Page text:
ArchiCAD’s powerful Favorites palette is employed to simplify selecting settings for each tool. By double-clicking on a Favorite, the active tool is set for the particular type of wall, window, door, or other element type for that step. The user experiences how these tools work effectively in plan, section, elevation and 3D views without having to spend time defining the right settings.

In the screen capture shown below, on the right hand side, step 4.3.2 of the tutorial is highlighted in the Navigator View Map. Double-clicking that View zooms to the plan area where the next two windows will be inserted into the project model (number 3 has already been placed, and number 4 is ready to be inserted; these labels are visual cues that are placed on layers and shown automatically when the View is activated). Double-clicking matching entry “Window-02” in the Favorites list sets the active tool to the correct type of window, and the user can simply click on the indicated location to place it.

ArchiCAD - Favorites Simplify Settings

Virtual Trace Shows It in Context

ArchiCAD 11’s new Virtual Trace feature is used in several places during the training sequence. It allows any view to be overlaid on top of or next to any other working view, much like trace paper. Virtual Trace has many applications: one story can be seen over another, an elevation or section can be viewed and snapped to while working on a floor plan, and drawings can be edited in the context of the layout sheet on which they are placed. 2D CAD drawings can be created or imported as xRefs into Worksheets; these can be visually compared dynamically with reference views of the model using a slider to reveal inconsistencies and study relationships.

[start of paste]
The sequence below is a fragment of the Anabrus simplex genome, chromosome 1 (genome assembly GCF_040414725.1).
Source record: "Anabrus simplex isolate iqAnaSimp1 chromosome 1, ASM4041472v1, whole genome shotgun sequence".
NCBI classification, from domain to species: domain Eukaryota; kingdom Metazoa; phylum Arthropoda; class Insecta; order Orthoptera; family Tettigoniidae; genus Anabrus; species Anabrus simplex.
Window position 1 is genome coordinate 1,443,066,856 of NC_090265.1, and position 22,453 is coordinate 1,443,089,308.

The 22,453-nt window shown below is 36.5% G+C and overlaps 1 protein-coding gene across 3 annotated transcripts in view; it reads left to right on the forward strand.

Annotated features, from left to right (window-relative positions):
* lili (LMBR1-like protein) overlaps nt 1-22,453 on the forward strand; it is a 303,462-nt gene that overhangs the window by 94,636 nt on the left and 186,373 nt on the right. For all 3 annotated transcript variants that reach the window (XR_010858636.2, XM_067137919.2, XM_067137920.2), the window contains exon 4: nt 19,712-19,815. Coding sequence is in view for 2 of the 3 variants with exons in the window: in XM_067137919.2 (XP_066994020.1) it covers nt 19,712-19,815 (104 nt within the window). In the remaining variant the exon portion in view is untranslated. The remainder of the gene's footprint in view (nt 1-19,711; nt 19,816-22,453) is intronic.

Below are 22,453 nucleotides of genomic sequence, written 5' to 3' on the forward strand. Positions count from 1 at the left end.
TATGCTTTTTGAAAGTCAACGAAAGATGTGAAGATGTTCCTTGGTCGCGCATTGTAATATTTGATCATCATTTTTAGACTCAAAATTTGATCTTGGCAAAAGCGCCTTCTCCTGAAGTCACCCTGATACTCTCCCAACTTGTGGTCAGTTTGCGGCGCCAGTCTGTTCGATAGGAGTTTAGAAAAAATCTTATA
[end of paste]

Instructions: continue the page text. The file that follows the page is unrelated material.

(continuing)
In this excerpt from the PDF e-Guide, shown below, a DWG topographic file is imported and used as the basis for creating terrain contour lines for the island.

ArchiCAD - Virtual Trace Shows It in Context

Numbered labels (e.g., 2, 3, 4, etc.) appear onscreen in the View layers to guide the user. The Magic Wand (“space-bar-click”) automatically traces the DWG survey lines and creates the mesh ridges in order. A complex terrain model is created with just a handful of clicks.

BIM in Ten Easy Chapters

The entire building is constructed “from scratch” as one goes through the ten chapters. The effect is somewhat akin to how one can “paint by numbers” to create a painting. Although little effort is required to follow the steps, there is a great sense of satisfaction as the Frank Lloyd Wright design is actually built with one’s own hands!

In the combination of screenshots shown below, a colored presentation elevation is juxtaposed with a 3D working view and an automatically-generated Sketch Rendering. The complete project has been constructed, piece by piece, through the course of the BIM Experience Kit.

ArchiCAD - BIM in Ten Easy Chapters

The BIM workflow and relationships of Elements (walls, doors, 2D annotation, etc.), Views (plans, sections, etc.), Layouts (construction document sheets), Schedules, and Renderings are intuitively understood, learning by doing. While it is not possible to learn all about BIM in a short course, this self-paced tutorial does something remarkable: it gives CAD users a tangible experience of BIM, ArchiCAD-style.

After completing the BIM Experience Kit, Graphisoft’s other free Interactive Training Guides await the user who may continue learning in a similar fashion.